I shared the “parachute” analogy with Ithamar. When I got to the part where I asked him if simply looking at the parachute under his seat, and believing that the parachute was there, would save him when the plane crashed. No.” He said. “I have to put it on.”
I could tell by the look on his face that Ithamar understood the truth behind the analogy.
Ithamar asked, “Do you believe the Old Testament?”
I explained to Ithamar that together the Old and New Testaments make up the entirety of God’s Word, and that the Old Testament points to Jesus Christ. I explained that the Law of God shows mankind that God’s standard is perfection and that because every person is sinful, it is impossible for anyone to perfectly obey God’s Law. I briefly explained the sacrificial system of the Old Testament, the requirement of a blood sacrifice of a spotless lamb for the remission of sin, and how Jesus Christ is the perfect fulfillment of that system—the Lamb of God who shed his blood to atone for man’s sin and to take upon Himself God’s wrath and our place of punishment.
“Ithamar,” I said, “The wages of sin is death. The just punishment for your sins against God is either going to be your blood or the blood of Jesus Christ, which He shed on the cross. But not only did Jesus die on the cross. He rose again and He is alive today.”
Ithamar’s eyes opened wide. The look on his face was that of a man who just heard something amazing, for the first time. Then he asked, “You mean Jesus is alive? How can that be? He died.”
I was taken aback by Ithamar’s expressions and questions. I couldn’t believe what I was hearing. Here we were, in Southern California, in the United States of America, talking to a young man who had never heard about the resurrection of Jesus Christ! I thought back to Ithamar’s statement at the beginning of the conversation, in which he denied the existence of miracles.
I leaned forward and whispered, “It’s a miracle.”
I spent the next few moments explaining the resurrection of Christ. Eventually I came to a point where I shared John 14:6. “Jesus said to him, ‘I am the way, and the truth, and the life; no one comes to the Father but through Me.’”
Now it was Ithamar leaning forward and whispering. “Say it again.” He said.
I repeated the verse, a bit slower this time. I was under the impression that Ithamar didn’t understand the verse. I was wrong. Because as I recited the verse again, this time breaking up the verse into phrases, Ithamar repeated each phrase after me. He was trying to memorize the verse! When we finished saying the verse together, Ithamar tried to recite it on his own. When I saw that he was struggling to remember the entirety of the verse, I reached into my pack and removed a copy of “How To Live Forever Without Being Religious,” which contains the Gospel of John.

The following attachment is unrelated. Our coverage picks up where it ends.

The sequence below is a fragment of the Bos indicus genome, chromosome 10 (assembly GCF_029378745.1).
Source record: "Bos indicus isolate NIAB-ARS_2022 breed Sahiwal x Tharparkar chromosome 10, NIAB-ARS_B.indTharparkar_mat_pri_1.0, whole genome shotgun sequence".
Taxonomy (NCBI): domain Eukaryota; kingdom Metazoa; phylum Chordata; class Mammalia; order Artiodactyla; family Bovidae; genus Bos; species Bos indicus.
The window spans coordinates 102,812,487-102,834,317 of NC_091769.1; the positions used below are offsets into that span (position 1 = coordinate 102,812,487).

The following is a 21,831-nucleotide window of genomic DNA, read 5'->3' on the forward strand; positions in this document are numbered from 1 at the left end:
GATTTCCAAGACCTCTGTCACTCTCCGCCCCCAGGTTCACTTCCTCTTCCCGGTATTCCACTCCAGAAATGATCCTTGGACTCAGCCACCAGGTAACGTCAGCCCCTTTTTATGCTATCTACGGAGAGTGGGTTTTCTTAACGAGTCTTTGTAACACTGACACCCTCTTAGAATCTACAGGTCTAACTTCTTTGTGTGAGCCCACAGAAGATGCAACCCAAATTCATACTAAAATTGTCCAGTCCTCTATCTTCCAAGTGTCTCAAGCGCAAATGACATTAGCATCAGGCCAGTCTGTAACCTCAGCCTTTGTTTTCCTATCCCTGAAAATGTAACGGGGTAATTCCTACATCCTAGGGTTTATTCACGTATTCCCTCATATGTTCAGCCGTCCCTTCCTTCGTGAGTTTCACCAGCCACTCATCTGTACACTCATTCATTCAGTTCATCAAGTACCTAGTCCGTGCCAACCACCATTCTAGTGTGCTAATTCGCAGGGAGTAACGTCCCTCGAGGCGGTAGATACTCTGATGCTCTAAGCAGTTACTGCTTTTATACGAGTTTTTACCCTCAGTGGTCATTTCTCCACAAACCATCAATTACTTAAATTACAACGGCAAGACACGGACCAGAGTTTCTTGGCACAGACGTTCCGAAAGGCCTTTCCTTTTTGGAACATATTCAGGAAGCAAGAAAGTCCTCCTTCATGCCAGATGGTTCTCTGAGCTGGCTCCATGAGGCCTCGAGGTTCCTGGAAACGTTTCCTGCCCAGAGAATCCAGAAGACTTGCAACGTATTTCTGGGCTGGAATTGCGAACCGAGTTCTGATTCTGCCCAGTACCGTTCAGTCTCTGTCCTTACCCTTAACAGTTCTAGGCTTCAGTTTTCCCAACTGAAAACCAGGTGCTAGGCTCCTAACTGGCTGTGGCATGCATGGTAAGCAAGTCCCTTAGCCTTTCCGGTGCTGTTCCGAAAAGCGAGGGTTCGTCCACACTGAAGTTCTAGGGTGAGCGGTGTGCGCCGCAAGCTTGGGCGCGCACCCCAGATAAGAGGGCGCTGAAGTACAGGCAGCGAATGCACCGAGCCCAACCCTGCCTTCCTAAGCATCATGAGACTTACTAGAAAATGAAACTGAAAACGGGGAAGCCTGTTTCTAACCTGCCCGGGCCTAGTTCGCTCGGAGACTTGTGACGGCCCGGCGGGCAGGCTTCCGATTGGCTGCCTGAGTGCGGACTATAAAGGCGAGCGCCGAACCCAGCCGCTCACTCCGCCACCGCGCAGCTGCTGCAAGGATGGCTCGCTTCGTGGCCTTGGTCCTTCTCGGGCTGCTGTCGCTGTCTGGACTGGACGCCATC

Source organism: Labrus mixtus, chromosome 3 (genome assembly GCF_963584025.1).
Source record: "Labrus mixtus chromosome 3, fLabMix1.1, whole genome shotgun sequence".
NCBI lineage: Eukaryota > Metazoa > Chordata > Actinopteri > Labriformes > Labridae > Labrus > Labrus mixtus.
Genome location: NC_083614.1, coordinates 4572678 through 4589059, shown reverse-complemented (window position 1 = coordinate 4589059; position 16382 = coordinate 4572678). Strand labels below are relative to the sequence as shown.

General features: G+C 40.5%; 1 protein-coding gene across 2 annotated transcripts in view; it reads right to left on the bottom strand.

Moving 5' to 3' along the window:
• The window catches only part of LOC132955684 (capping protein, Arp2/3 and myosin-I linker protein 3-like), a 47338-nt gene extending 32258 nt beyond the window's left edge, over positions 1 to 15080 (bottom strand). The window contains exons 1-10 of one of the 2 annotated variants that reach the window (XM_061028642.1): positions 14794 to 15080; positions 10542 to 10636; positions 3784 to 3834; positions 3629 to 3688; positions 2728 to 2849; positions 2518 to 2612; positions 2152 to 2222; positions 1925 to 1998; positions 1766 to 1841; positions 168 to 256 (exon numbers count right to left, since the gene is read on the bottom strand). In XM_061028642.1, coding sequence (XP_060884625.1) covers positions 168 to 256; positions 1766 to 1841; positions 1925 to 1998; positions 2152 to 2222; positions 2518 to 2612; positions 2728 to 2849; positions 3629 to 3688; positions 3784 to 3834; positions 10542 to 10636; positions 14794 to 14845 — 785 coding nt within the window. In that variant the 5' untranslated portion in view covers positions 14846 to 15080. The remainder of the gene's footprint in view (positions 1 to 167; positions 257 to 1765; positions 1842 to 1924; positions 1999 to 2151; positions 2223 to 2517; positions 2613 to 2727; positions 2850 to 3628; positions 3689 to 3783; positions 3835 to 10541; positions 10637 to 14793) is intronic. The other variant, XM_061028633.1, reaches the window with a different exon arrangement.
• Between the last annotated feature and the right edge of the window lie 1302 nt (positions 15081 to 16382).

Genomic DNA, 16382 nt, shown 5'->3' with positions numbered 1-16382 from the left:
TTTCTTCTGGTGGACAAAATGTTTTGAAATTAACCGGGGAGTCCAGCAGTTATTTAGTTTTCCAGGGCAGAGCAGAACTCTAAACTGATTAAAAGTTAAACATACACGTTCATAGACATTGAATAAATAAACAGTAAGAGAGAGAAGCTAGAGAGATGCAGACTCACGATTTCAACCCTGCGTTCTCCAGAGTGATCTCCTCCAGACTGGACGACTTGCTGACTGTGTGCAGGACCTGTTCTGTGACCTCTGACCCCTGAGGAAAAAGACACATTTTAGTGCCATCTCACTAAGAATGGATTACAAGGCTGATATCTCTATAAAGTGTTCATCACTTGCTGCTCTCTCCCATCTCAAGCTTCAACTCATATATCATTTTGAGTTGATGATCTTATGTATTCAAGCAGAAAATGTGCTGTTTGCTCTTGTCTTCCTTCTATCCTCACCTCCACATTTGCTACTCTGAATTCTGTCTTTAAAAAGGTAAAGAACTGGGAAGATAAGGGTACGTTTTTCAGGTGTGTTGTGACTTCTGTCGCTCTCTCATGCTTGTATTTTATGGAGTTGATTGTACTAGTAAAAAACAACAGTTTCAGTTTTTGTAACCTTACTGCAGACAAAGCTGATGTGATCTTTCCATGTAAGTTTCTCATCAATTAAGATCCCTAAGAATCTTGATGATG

The book was one of several brand new, never opened copies I had in my pack. I opened the book to John 14:6. (Since my conversation with Ithamar, I’ve tried several times to open other copies of the book directly to John 14:6. I haven’t been able to do it.) Ithamar and I reacted the same way, simultaneously. “Whoa!” We said.
“You opened the book right to the verse!” Ithamar said.
“I know.” I replied. “It amazes me, too.”
Ithamar followed along as I read the verse aloud. He took a step back, nodding his head. When I tried to give Ithamar the book, he lifted his hand in front of him and said, “Oh, no. I can’t take it. It is your book.”
“It’s okay.” I explained. “I have many copies. And I brought it with me so I could give it to people I talk to—people like you, Ithamar. Please take it. It is my gift to you.”
Ithamar took the book from my hand. Handling the little book ever so gently, he placed the book in his shirt pocket. What he did next was beautiful. He slowly placed his hand over the book and his heart. “Thank you.” He said.
I told Ithamar that I might not ever see him again. I told him that Chris and I cared about him and that we cared about where he would spend eternity. Without a hint of sarcasm, Ithamar asked, “Why? Why do the two of you care so much?”